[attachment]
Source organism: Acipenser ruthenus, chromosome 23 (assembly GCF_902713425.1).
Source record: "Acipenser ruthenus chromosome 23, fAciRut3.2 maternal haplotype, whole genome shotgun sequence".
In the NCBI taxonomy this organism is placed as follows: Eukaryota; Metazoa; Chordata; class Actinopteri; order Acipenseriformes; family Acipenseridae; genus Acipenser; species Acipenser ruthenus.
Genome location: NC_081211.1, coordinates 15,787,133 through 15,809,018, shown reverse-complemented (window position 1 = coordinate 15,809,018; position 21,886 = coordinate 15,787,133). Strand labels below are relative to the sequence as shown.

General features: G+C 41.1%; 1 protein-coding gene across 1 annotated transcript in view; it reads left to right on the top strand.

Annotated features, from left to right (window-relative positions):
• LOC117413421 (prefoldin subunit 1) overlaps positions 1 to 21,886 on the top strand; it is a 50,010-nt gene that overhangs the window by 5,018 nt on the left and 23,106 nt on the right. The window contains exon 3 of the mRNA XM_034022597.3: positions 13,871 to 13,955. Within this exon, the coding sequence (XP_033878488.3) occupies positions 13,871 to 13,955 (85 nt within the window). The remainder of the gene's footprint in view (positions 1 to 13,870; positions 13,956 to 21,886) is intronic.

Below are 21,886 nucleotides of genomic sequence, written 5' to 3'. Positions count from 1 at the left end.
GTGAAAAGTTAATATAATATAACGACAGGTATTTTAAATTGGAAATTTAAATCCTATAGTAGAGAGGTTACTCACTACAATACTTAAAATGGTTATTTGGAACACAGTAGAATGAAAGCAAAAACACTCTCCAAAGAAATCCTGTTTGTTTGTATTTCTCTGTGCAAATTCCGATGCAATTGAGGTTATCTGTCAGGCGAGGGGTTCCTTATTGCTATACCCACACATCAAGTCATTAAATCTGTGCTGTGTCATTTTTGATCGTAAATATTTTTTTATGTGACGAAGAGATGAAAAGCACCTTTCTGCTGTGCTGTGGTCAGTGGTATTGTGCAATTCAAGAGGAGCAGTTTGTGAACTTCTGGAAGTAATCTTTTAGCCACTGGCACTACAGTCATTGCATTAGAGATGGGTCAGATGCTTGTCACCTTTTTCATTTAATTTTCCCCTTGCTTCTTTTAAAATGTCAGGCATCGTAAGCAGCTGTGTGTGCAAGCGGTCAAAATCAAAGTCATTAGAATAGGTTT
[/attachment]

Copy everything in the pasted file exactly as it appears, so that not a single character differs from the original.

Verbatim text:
Source organism: Acipenser ruthenus, chromosome 23 (assembly GCF_902713425.1).
Source record: "Acipenser ruthenus chromosome 23, fAciRut3.2 maternal haplotype, whole genome shotgun sequence".
In the NCBI taxonomy this organism is placed as follows: Eukaryota; Metazoa; Chordata; class Actinopteri; order Acipenseriformes; family Acipenseridae; genus Acipenser; species Acipenser ruthenus.
Genome location: NC_081211.1, coordinates 15,787,133 through 15,809,018, shown reverse-complemented (window position 1 = coordinate 15,809,018; position 21,886 = coordinate 15,787,133). Strand labels below are relative to the sequence as shown.

General features: G+C 41.1%; 1 protein-coding gene across 1 annotated transcript in view; it reads left to right on the top strand.

Annotated features, from left to right (window-relative positions):
• LOC117413421 (prefoldin subunit 1) overlaps positions 1 to 21,886 on the top strand; it is a 50,010-nt gene that overhangs the window by 5,018 nt on the left and 23,106 nt on the right. The window contains exon 3 of the mRNA XM_034022597.3: positions 13,871 to 13,955. Within this exon, the coding sequence (XP_033878488.3) occupies positions 13,871 to 13,955 (85 nt within the window). The remainder of the gene's footprint in view (positions 1 to 13,870; positions 13,956 to 21,886) is intronic.

Below are 21,886 nucleotides of genomic sequence, written 5' to 3'. Positions count from 1 at the left end.
GTGAAAAGTTAATATAATATAACGACAGGTATTTTAAATTGGAAATTTAAATCCTATAGTAGAGAGGTTACTCACTACAATACTTAAAATGGTTATTTGGAACACAGTAGAATGAAAGCAAAAACACTCTCCAAAGAAATCCTGTTTGTTTGTATTTCTCTGTGCAAATTCCGATGCAATTGAGGTTATCTGTCAGGCGAGGGGTTCCTTATTGCTATACCCACACATCAAGTCATTAAATCTGTGCTGTGTCATTTTTGATCGTAAATATTTTTTTATGTGACGAAGAGATGAAAAGCACCTTTCTGCTGTGCTGTGGTCAGTGGTATTGTGCAATTCAAGAGGAGCAGTTTGTGAACTTCTGGAAGTAATCTTTTAGCCACTGGCACTACAGTCATTGCATTAGAGATGGGTCAGATGCTTGTCACCTTTTTCATTTAATTTTCCCCTTGCTTCTTTTAAAATGTCAGGCATCGTAAGCAGCTGTGTGTGCAAGCGGTCAAAATCAAAGTCATTAGAATAGGTTT